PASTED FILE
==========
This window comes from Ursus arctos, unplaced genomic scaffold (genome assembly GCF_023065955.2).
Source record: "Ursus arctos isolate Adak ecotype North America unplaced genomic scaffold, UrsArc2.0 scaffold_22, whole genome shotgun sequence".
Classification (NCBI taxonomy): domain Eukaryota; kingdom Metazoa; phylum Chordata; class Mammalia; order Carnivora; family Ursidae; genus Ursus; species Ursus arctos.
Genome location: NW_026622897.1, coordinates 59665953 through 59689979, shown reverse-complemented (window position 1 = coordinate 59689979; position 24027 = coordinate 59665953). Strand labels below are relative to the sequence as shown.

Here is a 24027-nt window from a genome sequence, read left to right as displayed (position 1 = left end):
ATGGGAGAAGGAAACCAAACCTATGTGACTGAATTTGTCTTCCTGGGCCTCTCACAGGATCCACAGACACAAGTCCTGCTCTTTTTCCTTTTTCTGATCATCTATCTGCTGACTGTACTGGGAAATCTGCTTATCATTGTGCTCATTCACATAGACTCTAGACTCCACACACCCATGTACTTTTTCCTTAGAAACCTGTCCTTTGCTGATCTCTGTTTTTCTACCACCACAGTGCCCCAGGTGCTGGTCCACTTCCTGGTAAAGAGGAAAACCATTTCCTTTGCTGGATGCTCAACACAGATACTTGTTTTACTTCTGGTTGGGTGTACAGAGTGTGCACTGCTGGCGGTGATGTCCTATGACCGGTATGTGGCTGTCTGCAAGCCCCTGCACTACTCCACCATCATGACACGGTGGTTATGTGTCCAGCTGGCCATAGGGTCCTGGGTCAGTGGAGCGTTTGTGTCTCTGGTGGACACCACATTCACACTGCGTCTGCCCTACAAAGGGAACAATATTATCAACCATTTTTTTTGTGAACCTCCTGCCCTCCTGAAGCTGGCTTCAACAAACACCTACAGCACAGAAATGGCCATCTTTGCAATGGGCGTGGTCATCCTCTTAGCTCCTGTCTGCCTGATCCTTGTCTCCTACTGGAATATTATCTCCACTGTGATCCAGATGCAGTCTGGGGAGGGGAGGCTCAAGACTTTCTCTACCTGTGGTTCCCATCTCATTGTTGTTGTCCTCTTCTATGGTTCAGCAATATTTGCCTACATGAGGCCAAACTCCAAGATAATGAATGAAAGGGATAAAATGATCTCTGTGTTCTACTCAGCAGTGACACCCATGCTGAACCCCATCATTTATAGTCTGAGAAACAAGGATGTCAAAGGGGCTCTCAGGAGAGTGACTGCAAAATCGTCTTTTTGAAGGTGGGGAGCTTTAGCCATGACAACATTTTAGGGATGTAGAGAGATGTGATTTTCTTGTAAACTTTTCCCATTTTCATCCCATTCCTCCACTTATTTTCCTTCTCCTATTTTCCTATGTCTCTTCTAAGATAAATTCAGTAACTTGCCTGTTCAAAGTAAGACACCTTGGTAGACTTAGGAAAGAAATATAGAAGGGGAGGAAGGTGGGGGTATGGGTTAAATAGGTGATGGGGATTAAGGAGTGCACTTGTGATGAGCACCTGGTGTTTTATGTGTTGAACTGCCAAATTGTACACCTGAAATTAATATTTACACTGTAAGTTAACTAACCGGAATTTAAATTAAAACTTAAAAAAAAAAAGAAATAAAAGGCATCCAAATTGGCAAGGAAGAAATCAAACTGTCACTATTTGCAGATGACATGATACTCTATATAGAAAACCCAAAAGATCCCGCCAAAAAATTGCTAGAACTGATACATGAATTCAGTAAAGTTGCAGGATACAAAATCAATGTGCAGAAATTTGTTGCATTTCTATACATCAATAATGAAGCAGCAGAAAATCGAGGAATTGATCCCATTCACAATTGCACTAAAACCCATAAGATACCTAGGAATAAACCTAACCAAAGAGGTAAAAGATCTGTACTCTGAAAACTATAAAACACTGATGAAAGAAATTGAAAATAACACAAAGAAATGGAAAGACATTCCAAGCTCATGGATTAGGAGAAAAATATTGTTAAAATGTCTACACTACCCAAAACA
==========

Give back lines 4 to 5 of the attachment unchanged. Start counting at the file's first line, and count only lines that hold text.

Genome location: NW_026622897.1, coordinates 59665953 through 59689979, shown reverse-complemented (window position 1 = coordinate 59689979; position 24027 = coordinate 59665953). Strand labels below are relative to the sequence as shown.

Here is a 24027-nt window from a genome sequence, read left to right as displayed (position 1 = left end):